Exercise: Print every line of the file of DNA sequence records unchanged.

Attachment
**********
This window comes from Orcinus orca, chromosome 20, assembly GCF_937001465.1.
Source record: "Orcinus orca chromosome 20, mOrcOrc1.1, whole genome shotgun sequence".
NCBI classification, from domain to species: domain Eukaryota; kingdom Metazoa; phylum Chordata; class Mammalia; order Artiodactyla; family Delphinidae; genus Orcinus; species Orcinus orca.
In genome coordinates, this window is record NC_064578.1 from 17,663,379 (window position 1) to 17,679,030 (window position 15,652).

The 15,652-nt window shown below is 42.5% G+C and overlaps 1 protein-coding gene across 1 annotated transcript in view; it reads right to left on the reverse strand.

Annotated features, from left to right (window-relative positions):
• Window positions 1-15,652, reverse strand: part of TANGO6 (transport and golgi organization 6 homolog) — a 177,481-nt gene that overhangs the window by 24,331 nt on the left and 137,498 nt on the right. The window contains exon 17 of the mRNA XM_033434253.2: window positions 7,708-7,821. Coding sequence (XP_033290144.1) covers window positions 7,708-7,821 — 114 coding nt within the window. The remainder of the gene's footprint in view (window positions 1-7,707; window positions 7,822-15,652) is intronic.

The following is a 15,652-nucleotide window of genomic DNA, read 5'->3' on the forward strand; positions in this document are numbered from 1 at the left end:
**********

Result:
This window comes from Orcinus orca, chromosome 20, assembly GCF_937001465.1.
Source record: "Orcinus orca chromosome 20, mOrcOrc1.1, whole genome shotgun sequence".
NCBI classification, from domain to species: domain Eukaryota; kingdom Metazoa; phylum Chordata; class Mammalia; order Artiodactyla; family Delphinidae; genus Orcinus; species Orcinus orca.
In genome coordinates, this window is record NC_064578.1 from 17,663,379 (window position 1) to 17,679,030 (window position 15,652).

The 15,652-nt window shown below is 42.5% G+C and overlaps 1 protein-coding gene across 1 annotated transcript in view; it reads right to left on the reverse strand.

Annotated features, from left to right (window-relative positions):
• Window positions 1-15,652, reverse strand: part of TANGO6 (transport and golgi organization 6 homolog) — a 177,481-nt gene that overhangs the window by 24,331 nt on the left and 137,498 nt on the right. The window contains exon 17 of the mRNA XM_033434253.2: window positions 7,708-7,821. Coding sequence (XP_033290144.1) covers window positions 7,708-7,821 — 114 coding nt within the window. The remainder of the gene's footprint in view (window positions 1-7,707; window positions 7,822-15,652) is intronic.

The following is a 15,652-nucleotide window of genomic DNA, read 5'->3' on the forward strand; positions in this document are numbered from 1 at the left end: